Tutorial: Adding a GUI to Golang

Matthias Nösner
Jan 2, 2019 · 3 min read

This article explains how to write cross platform applications in Go using Electron as a web based GUI.


Go has become very popular for writing cloud based- and command-line applications. With the help of Electron, Go can easily be extended to write graphical powered desktop application while having the power of all your cpu cores in the background (in contrast to nodejs). While most of us have experience in writing HTML/JS/CSS this sounds like the perfect fit for “web loving” developers.

With the lately rewritten Electron API abstraction gotron , which is a wrapper around Electrons BrowserWindow striving for the same API, it is no longer needed to touch nodejs.

In the next sections we want to show you how to get started with your first Electron application powered by gotron.


* go1.11 with modules enabled
* nodejs
* npm

Getting Started

Create a new Go project and add gotron as a dependency

go get https://github.com/Equanox/gotron

Create a file named main.go and copy & paste the following code..

Build your application using and start the created executable.

go build -o ./run

Gotron will download Electron (only needed on first execution) and stores it in a directory called .gotron. On success this window must appear…

Gotron default application

As a default a basic application is injected, which is the purple window you see above.

Provide your own UI

Having a default UI is nice, though it’s certainly not what you want. To display a custom UI the only thing gotron needs, is a path to a directory containing a index.html.

Lets’s create a folder named webapp in the same directory where your main.go is located and add a index.html .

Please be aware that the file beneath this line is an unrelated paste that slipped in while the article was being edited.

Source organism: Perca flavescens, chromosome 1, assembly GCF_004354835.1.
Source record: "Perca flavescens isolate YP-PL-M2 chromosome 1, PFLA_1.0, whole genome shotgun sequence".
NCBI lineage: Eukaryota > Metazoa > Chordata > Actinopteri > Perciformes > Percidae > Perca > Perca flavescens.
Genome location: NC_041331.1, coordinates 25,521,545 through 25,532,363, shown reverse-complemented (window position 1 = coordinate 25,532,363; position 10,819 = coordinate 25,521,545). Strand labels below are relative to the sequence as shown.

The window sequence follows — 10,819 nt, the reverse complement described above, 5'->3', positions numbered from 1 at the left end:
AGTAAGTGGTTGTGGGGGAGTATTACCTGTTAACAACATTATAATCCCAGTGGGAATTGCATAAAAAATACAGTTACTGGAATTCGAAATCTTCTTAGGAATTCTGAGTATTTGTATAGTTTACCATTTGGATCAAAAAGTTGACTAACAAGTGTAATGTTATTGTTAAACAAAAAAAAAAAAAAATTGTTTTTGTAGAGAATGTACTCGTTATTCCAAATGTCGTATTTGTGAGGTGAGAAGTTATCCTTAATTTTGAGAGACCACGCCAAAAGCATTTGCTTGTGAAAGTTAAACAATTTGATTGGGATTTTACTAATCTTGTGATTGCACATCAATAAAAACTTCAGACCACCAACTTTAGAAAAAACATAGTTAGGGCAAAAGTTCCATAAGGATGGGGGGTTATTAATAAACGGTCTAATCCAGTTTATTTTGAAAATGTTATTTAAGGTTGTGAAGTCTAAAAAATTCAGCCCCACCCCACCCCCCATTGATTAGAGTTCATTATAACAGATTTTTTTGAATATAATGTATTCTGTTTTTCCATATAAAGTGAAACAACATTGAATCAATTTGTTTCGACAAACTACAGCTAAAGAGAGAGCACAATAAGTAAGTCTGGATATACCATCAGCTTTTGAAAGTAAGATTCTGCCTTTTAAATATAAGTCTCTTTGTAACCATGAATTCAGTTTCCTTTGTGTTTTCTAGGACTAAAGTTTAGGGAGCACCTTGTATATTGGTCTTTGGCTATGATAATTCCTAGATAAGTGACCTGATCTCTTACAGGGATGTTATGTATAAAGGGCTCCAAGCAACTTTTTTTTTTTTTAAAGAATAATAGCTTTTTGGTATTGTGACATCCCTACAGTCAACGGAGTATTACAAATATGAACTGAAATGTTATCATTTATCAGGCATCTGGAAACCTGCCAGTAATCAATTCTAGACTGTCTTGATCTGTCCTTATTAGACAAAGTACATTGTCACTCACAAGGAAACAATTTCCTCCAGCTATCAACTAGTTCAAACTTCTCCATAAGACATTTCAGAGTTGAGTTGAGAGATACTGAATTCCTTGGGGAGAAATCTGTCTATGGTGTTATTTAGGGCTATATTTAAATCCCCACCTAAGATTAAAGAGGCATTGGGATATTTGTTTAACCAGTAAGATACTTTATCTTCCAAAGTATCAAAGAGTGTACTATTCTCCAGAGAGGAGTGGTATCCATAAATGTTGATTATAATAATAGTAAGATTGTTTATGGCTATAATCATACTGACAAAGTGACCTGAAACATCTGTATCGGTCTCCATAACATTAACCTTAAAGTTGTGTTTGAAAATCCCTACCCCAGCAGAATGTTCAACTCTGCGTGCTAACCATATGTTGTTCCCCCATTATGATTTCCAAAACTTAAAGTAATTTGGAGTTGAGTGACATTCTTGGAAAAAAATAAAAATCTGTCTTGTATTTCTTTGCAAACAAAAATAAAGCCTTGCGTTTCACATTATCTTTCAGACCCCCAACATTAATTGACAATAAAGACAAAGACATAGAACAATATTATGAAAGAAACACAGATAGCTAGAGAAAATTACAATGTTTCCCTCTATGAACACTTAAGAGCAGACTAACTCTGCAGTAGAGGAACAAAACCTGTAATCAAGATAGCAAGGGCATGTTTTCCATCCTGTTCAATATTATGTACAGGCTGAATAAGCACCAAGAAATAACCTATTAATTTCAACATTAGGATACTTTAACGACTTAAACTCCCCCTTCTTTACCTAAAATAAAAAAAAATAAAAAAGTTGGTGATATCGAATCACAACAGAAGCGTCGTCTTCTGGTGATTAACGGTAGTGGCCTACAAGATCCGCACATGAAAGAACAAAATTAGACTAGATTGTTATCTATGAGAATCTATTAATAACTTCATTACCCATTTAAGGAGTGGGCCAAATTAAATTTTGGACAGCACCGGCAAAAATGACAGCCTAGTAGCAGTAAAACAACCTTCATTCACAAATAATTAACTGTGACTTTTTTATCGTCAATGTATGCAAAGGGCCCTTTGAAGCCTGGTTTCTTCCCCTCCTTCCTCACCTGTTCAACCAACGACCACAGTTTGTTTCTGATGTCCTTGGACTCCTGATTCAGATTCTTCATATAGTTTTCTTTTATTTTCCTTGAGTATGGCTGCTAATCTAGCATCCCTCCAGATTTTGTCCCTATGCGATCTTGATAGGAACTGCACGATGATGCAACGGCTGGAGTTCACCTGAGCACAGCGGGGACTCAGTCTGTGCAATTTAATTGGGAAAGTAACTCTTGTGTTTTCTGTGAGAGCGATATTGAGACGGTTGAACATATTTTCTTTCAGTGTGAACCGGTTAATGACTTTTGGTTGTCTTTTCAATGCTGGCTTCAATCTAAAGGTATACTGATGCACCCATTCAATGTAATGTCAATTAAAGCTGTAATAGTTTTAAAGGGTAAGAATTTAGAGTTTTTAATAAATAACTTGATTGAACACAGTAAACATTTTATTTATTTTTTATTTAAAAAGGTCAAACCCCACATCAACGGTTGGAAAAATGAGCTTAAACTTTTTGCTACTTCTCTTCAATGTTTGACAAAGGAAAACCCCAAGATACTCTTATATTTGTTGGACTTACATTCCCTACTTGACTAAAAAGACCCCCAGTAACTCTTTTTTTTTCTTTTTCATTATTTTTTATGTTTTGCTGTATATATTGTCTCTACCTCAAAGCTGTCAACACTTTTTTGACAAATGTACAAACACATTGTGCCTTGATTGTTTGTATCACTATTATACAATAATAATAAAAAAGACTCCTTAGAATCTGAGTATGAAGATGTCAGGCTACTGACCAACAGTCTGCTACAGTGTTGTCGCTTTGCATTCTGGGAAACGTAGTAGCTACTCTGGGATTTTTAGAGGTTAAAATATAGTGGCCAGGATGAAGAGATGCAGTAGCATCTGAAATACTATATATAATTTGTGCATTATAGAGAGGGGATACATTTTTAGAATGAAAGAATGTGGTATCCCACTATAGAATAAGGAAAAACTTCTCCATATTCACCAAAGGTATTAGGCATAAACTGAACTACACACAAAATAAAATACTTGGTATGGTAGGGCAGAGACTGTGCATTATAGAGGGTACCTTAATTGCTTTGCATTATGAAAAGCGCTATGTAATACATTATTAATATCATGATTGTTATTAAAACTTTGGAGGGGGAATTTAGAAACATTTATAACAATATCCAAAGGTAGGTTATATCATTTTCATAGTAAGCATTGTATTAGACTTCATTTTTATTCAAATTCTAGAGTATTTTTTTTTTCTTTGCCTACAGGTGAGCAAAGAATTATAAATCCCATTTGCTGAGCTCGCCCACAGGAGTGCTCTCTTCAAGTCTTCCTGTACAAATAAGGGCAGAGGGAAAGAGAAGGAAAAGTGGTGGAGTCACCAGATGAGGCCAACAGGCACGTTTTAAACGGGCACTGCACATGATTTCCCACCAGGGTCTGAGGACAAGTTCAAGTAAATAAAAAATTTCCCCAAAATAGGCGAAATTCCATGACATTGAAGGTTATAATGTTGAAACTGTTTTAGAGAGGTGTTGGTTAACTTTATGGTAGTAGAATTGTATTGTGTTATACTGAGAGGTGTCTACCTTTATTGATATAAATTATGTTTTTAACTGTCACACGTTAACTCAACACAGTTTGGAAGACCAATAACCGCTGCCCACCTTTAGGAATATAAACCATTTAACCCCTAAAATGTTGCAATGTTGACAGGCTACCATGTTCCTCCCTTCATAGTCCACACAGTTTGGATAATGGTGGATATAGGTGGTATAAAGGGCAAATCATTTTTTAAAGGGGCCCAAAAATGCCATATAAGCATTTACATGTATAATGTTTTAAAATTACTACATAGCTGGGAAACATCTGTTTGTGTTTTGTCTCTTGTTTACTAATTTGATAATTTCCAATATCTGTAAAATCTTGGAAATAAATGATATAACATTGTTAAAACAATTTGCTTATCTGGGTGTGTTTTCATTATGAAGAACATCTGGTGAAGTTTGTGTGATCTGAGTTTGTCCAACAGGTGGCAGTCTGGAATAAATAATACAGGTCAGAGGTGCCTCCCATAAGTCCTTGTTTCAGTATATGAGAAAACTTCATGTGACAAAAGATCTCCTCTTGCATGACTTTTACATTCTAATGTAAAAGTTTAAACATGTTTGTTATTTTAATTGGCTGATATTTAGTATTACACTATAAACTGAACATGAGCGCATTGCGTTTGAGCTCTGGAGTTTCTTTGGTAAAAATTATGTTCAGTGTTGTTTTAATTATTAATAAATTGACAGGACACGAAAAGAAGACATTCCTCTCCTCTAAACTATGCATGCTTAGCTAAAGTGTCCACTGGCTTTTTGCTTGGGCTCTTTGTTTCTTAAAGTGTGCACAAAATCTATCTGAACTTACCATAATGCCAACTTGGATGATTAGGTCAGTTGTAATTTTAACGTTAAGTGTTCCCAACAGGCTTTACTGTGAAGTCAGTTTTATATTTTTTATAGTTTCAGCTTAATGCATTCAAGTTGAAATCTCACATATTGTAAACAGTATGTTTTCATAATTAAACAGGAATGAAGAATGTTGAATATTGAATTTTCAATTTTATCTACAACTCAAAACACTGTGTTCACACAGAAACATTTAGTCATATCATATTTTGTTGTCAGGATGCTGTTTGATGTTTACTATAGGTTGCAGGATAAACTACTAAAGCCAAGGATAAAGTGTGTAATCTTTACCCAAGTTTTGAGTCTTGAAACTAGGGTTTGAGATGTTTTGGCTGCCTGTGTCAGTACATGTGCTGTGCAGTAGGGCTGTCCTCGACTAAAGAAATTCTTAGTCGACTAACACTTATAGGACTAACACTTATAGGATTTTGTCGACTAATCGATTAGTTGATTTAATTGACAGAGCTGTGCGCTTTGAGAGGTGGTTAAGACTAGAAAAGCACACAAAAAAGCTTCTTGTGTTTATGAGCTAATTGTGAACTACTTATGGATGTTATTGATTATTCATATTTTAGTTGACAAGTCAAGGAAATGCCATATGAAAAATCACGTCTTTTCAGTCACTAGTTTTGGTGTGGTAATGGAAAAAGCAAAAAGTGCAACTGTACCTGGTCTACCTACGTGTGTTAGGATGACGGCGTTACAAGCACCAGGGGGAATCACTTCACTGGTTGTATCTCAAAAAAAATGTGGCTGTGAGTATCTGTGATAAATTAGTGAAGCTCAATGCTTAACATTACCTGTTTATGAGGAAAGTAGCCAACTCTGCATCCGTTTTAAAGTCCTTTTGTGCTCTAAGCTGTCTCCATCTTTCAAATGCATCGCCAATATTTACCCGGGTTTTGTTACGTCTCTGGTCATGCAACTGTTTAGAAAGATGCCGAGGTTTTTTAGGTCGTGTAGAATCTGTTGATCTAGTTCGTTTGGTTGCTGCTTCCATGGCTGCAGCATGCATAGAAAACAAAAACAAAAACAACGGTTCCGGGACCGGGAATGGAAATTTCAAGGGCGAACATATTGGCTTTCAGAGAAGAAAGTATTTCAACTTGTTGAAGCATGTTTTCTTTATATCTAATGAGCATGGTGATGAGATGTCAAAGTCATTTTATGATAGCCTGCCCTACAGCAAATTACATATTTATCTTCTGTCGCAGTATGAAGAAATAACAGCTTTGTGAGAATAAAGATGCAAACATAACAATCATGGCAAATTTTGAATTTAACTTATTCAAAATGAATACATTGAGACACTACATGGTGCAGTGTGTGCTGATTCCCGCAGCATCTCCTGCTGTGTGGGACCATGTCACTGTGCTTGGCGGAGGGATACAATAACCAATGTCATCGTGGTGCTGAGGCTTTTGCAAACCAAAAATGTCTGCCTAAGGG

mkdir webapp
cd webapp
touch index.html

Copy the code below into your index.html.

you are

Tell gotron to use this directory by changing line 9 in your main.go to

window, err := gotron.New("webapp")

This will tell gotron to copy the contents of webapp into .gotron/assets, which is passed to Electron on startup. Now type

go build -o ./run

and the window below appears.



To use javascript create a file inside webapp named index.js and import it from your index.html using script tags.

<script type="text/javascript" src="./index.js"></script>

Be aware that your javascript code runs in a nodejs environment so it might be necessary to guard your imports. Read more about it in this stack-overflow-post .

Building an Executable

To bundle your Go program with Electron use a cli app named gotron-builder. Download the executable from https://github.com/Equanox/gotron/releases and make sure it is in your PATH.

When ready, use it in the same directory where your main.go is located. Just type


This will build your Electron application using your web application located in .gotron/assets. It will also take care of building your executable from main.go.

When finished a dist directory appears inside yourapp looking propably like this

| main.go
| -dist
| | -linux-unpacked (name depends on your platform)
| | | yourapp (This is your executable)
| | | - elctronjs
| | | | ~~~
| | | | ~~~

Now start your application using the executable in .

Cross Compilation

You can also cross compile your application to Windows or MacOs.

gotron-builder --win     // windows (wine required)
gotron-builder --macos // macos
gotron-builder --linux // linux

As electron-builder is used to pack Electron keep an eye for querks of cross compilation of Electron here .


In this tutorial we showed you how to control and deploy a GUI on top of Go. With purity of gotron’s api and with gotron-builder as your bundler it has become much simpler to deploy your apps to Windows, MacOS and Linux while using the power of GO/HTML/JS/CSS. Feel free to give it a try and keep us in the loop if you create your next GUI Application based on gotron.


Insights and Thoughts on Software Engineering from a…


Insights and Thoughts on Software Engineering from a Company out of Stuttgart, Germany

Matthias Nösner

Written by

Software Engineer. Wannabe Entrepreneur.


Insights and Thoughts on Software Engineering from a Company out of Stuttgart, Germany